- Some surprising characters are effectively game breakers if you abuse abilities, titles, equipment etc. Quite possibly the best person in terms of pure destructive terror is Alanis, an optional 15 year old girl. Who needs a True Rune anyway?
- Juan and Emily. The battle system allows characters with the right skills to attack several times per turn, and they can move on to other enemies when their enemy falls before their attack string is finished. These two can get more than 10 attacks per round each, with each hit doing roughly 400 damage. Add to that the fact that Juan has a Waking rune attached permanently, which means he's doing at least double damage when he wakes up. The downside is that this means he's going to be sleeping for at least the first round, but you can equip accessories that nullify sleep to just have them demolish absolutely everything you encounter within one round. Even bosses don't last very long against that.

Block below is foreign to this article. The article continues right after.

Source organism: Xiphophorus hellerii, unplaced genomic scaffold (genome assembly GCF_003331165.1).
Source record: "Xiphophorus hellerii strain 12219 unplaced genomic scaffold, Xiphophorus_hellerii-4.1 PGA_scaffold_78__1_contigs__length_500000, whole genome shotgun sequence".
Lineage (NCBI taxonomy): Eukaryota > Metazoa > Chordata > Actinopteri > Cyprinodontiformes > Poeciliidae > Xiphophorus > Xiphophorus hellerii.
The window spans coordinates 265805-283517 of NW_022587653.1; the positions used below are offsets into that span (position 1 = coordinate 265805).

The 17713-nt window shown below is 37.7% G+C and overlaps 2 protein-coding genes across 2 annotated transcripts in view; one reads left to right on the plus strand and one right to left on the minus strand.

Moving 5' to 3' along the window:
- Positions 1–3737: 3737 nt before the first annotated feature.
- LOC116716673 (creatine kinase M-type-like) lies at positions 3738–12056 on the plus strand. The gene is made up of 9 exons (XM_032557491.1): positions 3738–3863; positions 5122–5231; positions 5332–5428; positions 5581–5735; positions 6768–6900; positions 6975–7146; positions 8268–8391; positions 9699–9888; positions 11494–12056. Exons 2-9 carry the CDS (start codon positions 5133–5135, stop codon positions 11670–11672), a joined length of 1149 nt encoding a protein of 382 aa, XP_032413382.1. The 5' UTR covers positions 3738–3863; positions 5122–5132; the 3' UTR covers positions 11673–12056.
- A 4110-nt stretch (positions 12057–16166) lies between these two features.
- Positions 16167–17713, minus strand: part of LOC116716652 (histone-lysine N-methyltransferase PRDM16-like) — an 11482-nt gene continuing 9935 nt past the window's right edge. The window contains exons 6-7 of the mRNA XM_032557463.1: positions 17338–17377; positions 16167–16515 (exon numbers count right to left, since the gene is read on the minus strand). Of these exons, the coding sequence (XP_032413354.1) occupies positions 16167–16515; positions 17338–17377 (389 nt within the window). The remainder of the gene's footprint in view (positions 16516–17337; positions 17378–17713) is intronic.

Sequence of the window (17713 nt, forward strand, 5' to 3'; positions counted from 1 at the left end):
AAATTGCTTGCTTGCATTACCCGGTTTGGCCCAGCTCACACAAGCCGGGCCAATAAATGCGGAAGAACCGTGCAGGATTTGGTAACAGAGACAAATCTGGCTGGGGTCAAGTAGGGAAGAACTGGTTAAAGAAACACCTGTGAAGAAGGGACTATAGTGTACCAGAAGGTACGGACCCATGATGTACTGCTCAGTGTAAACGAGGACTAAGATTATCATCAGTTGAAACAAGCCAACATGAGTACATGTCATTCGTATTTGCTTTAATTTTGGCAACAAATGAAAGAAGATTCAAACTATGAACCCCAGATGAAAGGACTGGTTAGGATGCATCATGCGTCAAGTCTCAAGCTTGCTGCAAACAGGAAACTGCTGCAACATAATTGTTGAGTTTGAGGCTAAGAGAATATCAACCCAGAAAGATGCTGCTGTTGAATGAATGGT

- Hugo mounted with Fubar is one of the strongest characters of this game. While he can't exactly out damage both Juan and Emily, he does have access to a second unit who can do anything while Hugo does all of the attacking. Simply give whatever consumable items at Fubar while Hugo does all of the work.
- Kika and her triple-damage, non-missing, infinite-use Falcon Rune. Throw in Ted (most powerful spellcaster, bar none) and Snowe (gets an ABSURDLY powerful Combination Attack with Lazlo), and you've got a team that simply can't be stopped.
- Reinhold's Training Hall, where the enemy levels are based on the highest-level member of your group, is a easy way to grind you characters to level 100 in a couple hours.
- One name stands above all. His name is Lazlo, the protagonist of Suikoden IV. Simply put, when you start a new game in Tactics and load data with IV with Lazlo surviving, recruit him and send him out to the battlefield. Remember how his Rune of Punishment was balanced in IV by draining some of his HP with every spell cast? Well now it doesn't. Instead it heals him with every spell cast. You won't be disappointed that you even played the previous game.